Last fall I celtortoiseebrated a great training and racing season with a solid bike ride. It was one of those days where the wind threatened to snatch the roof tops right off the houses. Being slightly demented, I was enjoying the agony as I cranked down hard on the pedals, pushing my way home. But I made one mistake. I locked my knees while in a standing position, riding as hard as I could into the… wind in my toughest gear. Up until that day, I had never had knee problems. When I returned home three hours later, I knelt down on the living room carpet to catch my breath. It was a solid effort and I was glad it was over. I tried to stand. Nothing. My knees were totally locked up.

    Literally crawling over to the couch, I hoisted myself up on to a cushion and looked down. My knees looked okay but in my head I knew something was wrong. Later that night I sat with two ice packs, my gut wrenching in acknowledgement that this was no fly by night injury.

    It’s been 8 months and I still can’t ride my bike.

    I don’t talk much about my training or racing with part of my family and half of my friends. If I even mention biking, running, or an injury they pounce on me with their profound insight about my obvious over training and obvious over racing; and that my injuries (whether or not I have any at the time) are a result of over-doing it. If I would just listen to them, I wouldn’t have all of these problems and life would be good since it has been so terribly miserable. Obviously.

    Those types of conversations cause me to sit back and mentally run through a checklist of all of the wonderful memories I have, the adventures I’ve been on and the friends I have made. All because of training and racing. I think of the many times I never caught the latest cold or seasonal flu, never having had a flu shot, because of how healthy and strong my body is. Sure, I have had an injury here or there- but those are usually the fluke kind where you bend to pick up a bag of groceries and throw out your back. I could count on one hand the times where I actually had training or racing injuries and I’ve been doing this gig for a long time. And yet, my loved ones have been sick and injured with no training at all. Worse yet, they’ve never had the chance to experience the irreplaceable adventure of a triathlon, a foot race or even just a bike race. They’ve never even had a glimpse of the rewarding satisfaction that comes from riding a dirty bike into the garage after a hard interval training session, mouth parched from the heat of the sun, empty wrappers hanging out of the back pocket of a sweat soaked jersey, salty sweat chunks clinging to their forehead. I feel sorry for them.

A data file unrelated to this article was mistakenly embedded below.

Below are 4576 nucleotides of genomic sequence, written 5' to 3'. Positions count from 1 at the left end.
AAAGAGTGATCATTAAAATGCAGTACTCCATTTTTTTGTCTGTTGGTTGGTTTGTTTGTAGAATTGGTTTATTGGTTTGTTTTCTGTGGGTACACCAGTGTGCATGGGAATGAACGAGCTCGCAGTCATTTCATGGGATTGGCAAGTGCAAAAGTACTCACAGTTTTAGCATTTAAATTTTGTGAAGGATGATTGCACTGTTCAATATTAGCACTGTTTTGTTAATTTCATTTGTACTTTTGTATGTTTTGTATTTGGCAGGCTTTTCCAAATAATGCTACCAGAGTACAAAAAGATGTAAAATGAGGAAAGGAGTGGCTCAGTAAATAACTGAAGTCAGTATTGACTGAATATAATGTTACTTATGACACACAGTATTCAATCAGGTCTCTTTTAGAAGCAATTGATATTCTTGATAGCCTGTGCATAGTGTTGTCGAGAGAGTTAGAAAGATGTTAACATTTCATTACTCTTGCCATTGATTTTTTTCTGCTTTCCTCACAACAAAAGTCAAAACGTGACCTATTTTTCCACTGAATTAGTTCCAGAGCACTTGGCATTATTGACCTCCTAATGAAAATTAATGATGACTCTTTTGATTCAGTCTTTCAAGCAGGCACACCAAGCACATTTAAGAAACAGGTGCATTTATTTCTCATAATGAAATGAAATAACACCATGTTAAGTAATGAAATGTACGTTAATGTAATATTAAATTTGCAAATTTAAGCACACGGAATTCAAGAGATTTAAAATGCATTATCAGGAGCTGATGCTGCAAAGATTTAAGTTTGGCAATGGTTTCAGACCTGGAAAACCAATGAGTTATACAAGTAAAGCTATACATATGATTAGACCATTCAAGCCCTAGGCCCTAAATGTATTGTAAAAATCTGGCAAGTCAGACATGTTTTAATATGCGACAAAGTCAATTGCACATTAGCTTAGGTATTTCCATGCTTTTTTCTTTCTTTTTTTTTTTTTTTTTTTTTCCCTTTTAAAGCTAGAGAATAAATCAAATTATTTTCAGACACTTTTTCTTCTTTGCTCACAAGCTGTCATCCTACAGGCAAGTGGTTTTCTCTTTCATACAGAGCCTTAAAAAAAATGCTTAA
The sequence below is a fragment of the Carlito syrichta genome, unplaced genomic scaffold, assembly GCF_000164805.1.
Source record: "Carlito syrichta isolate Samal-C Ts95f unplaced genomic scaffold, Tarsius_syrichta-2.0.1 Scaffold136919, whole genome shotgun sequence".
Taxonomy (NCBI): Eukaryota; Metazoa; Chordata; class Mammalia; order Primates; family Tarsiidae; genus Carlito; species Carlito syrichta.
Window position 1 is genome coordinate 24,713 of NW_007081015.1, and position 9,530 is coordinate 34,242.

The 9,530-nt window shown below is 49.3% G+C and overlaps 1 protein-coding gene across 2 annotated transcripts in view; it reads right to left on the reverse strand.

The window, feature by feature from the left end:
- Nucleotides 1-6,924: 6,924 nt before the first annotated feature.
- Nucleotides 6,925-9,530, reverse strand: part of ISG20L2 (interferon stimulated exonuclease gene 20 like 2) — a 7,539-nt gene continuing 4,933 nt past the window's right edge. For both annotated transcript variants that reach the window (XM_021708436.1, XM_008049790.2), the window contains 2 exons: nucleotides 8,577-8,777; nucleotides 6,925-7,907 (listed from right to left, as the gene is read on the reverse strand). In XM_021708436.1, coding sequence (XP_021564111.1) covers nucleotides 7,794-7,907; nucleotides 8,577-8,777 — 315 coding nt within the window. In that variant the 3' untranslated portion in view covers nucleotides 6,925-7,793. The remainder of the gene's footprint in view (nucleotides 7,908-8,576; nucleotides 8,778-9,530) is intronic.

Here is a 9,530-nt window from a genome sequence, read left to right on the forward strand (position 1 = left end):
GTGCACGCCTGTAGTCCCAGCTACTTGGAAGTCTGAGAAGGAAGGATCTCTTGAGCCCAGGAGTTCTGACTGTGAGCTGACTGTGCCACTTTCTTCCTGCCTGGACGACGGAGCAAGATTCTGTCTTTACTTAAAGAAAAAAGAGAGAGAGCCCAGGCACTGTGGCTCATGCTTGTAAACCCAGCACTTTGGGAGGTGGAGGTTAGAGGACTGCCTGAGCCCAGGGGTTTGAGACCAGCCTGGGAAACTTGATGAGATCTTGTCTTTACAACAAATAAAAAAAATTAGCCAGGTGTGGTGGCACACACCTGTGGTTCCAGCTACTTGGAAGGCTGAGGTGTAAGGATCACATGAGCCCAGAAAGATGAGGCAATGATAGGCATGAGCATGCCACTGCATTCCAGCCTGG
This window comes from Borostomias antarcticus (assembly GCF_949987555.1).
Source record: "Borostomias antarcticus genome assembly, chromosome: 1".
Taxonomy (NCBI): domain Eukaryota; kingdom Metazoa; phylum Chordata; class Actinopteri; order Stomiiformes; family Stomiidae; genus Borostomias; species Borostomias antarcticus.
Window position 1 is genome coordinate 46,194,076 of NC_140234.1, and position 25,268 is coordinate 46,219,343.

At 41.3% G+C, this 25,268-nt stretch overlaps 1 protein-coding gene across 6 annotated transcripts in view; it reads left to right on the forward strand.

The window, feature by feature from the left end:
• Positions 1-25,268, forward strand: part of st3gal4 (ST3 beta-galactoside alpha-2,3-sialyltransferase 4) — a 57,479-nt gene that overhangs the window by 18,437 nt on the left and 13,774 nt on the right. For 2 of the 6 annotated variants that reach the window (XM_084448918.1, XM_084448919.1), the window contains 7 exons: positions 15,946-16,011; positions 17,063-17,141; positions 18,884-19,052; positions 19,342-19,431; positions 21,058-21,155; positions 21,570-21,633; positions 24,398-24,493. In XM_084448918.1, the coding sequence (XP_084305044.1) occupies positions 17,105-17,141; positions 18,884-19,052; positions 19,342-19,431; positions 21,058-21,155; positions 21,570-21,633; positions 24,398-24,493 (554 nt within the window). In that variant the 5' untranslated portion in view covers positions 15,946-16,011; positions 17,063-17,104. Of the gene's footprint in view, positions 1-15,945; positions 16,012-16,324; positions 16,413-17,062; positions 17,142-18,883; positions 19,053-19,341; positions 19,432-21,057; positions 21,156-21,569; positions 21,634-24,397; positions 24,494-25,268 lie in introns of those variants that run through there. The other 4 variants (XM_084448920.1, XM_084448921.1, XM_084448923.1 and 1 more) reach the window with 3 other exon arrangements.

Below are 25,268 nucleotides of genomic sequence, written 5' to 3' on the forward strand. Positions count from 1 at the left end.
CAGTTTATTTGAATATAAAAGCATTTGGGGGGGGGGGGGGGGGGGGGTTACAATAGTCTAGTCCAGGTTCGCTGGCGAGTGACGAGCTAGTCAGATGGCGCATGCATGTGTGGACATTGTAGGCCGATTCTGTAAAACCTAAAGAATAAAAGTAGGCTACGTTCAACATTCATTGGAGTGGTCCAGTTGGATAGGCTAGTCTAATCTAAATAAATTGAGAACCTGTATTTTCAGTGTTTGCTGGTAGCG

I know of a turtle that must hbikeave dealt with the same atmosphere. He was entering a race that appeared way out of his league. The competition was fierce and quite athletically gifted. The turtle’s friends or family potentially offered nothing more than a discouraging word, weaving a picture of imminent failure and ultimate humiliation to their friend. At some point he may have given up sharing the excitement that was often met with a dousing bucket of discouragement. But somewhere along the way he believed in himself more than the barrage of negativity that was cast at him. He didn’t see the endeavor as impossible or insurmountable. He didn’t see his physical make-up as a tethering rope, binding him to the stereotypical predestinations that were so easily attributed to him. Instead he felt that burning desire within his shell to go forward. He was born to race.